Epic motorized, light-up diaper cake
So, what do us creative photographer types do when the gauntlet is thrown down and the challenge is issued to build the biggest, baddest diaper cake ever? Well, we spend loads of time, enlist our engineer friends and create an epic diaper cake masterpiece that is well over 3 feet tall, 2 feet wide, contains close to 250 diapers, lights up and spins.
Okay, so a little back story first. Our friend Brandi (the pregnant mermaid you see on the topper below) is the baby shower queen. Over the past few years she has been involved in many of our friends showers (and others for people we do not know as well) and has always been responsible for the diaper cake. As more and more friends got pregnant and more and more elaborate diaper cakes were created, the talk of what could be done for Brandi’s diaper cake began. We knew it couldn’t be just your average diaper cake and some ideas were thrown around and the trash talk and hype began. Rumors of a diaper Eiffel tower surfaced at one point as well as talk about having to rent a truck to transport it to the shower. As time passed, even before Brandi was pregnant, the legend of what could be, grew. Finally, the time for baby Robinson had come and the plans for the shower began. In honor of the couples love for travel and snorkeling, a tropical, ocean theme was settled on and real plans began.
Preliminary designing was pretty quick as we knew what we wanted to do, we just didn’t know if we could do it or not. So, immediately after the idea of motorized, swimming fish was discussed we went to our good friend and mechanical guru, Brian Amos. His reaction (after the initial “why would you do that?”) was “sure, it could be done, no problem”. Words he would later regret I think. As most projects of this nature go it ended up being much more tricky and touchy than it initially appeared. Below is a description from Brian of the mechanics of the cake and the work done:
- 13 custom printed circuit boards
- 2 custom machined drive-wheels
- 2 geared DC motors with constant tension assemblies
- 14 RGB LED’s (pulse-width modulated)
- 1 microcontroller
- 8 AA batteries
- rubber bands and hot glue (no duct tape. . .but there was superglue!)
The lights on the bottom of the tiers are RGB LED’s. Mixing different portions of the primary colors enables us to produce any color we’d like. The firmware was borrowed from an LED mood light project originally done in the UK. It cycles through different, pleasing colors. Using already-available firmware enabled us to concentrate more on the mechanics and electrical hardware – and less on trying to mix colors that made something pleasing to the eye instead of a nasty brown! There are several different modes that can be cycled through, from pleasant fading effects between pastel colors to some really obnoxious blinking patterns that mimic police lights.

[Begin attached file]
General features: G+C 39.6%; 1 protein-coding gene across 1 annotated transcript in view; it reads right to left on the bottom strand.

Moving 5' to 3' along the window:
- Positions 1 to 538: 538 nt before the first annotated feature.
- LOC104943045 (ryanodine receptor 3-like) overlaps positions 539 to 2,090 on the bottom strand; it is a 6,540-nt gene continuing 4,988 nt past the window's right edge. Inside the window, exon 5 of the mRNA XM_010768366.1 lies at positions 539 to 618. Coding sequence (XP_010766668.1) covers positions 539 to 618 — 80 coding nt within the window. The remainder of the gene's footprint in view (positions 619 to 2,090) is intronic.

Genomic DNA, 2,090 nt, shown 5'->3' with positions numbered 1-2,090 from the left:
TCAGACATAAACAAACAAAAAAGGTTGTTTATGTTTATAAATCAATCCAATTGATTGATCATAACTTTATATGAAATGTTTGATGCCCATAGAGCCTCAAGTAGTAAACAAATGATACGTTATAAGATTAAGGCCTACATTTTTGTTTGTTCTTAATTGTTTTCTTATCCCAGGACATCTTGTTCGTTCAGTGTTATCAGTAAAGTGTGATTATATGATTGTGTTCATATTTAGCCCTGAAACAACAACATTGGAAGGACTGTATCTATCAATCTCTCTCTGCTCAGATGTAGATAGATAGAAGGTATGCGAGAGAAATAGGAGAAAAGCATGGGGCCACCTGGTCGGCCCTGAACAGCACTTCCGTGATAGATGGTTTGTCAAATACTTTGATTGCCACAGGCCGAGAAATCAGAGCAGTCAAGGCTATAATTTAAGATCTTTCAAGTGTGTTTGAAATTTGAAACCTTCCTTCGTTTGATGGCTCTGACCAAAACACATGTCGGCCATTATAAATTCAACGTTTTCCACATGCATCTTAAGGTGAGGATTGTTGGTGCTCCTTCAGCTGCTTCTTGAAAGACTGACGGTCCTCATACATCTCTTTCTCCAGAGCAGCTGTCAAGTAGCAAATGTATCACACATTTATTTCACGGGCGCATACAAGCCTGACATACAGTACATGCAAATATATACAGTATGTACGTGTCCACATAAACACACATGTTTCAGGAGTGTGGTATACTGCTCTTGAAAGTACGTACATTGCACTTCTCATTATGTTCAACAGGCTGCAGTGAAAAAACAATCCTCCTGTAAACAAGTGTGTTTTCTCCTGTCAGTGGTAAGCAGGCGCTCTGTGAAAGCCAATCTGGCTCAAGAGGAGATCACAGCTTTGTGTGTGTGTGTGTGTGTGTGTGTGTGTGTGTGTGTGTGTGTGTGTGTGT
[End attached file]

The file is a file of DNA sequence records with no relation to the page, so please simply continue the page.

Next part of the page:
The electronics hardware includes 1 custom control board and 12 LED carrier boards. The control board constists of a 3.3V LDO voltage regulator, a PIC12F629 micro controller and some transistors to sink current from the 12 RGB LED’s – 8 on the bottom tier and 4 on the top tier. There is also circuitry on-board for an audio amplifier, so you could plug in an ipod, etc. This circuitry was left unpopulated due to IC packaging confusion, a missing speaker, and time-constraints.
We strongly considered adding a second micro-controller, motor control, and changing out the geared DC motors for stepper motors. This was partly because the steppers may have provided smoother motion and quieter operation, but mainly so we could call it a Dual Core Diaper Cake – that just had a certain ring to it. . . probably the double alliteration. . .
So, ummmm, yeah. Basically, the fish spin around the top two tiers and it lights up pretty. All I know is it was a lot of work with a lot of tools I do not have. We made custom parts in his home made CNC machine, acid etched circuit boards, soldered all kinds of stuff and did a bunch of other things that I don’t remember.
Then, there was the fantastic artwork involved. All the fish and the characters on the topper were hand drawn by Andrea. That’s right she drew them all! We then scanned in her line drawings, added color in Photoshop and printed them out at the sizes needed. The mechanical part of the cake certainly is amazing but for me, Andrea’s drawings take it over the top. Note that all the fish are genuine Hawaiian reef fish (in honor of the couple’s favorite vacation/snorkeling spot in Kauai). The pregnant Brandi mermaid and god of the sea Anthony still make me crack up every time I see them. They really, REALLY look like the couple! And yes, that is their rat terrier Vinca – as a sea lion of course.
Anyway, that’s the basic story behind the cake and its construction. Below are a few photos and a video of it in action. These were all done in about 10 minutes right before loading it up and taking it to the shower, I wish I would have had time to do more. The top tier wasn’t spinning at 100% at this point but unfortunately this is the only video we got The last 2 photos show it with different LEDs shining down but the cool part was seeing it in action in the dark. There were a bunch of different modes with different colors and flashing patterns (including police mode which was really annoying).
So, what do you think? Did we go over-the-top enough? Will this diaper cake ever be beaten? Was it all a waste of time? We sure spent a lot of energy on this project and would love to hear your feedback.
Video can be found on YouTube here: Epic motorized light-up diaper cake
And here are the pics: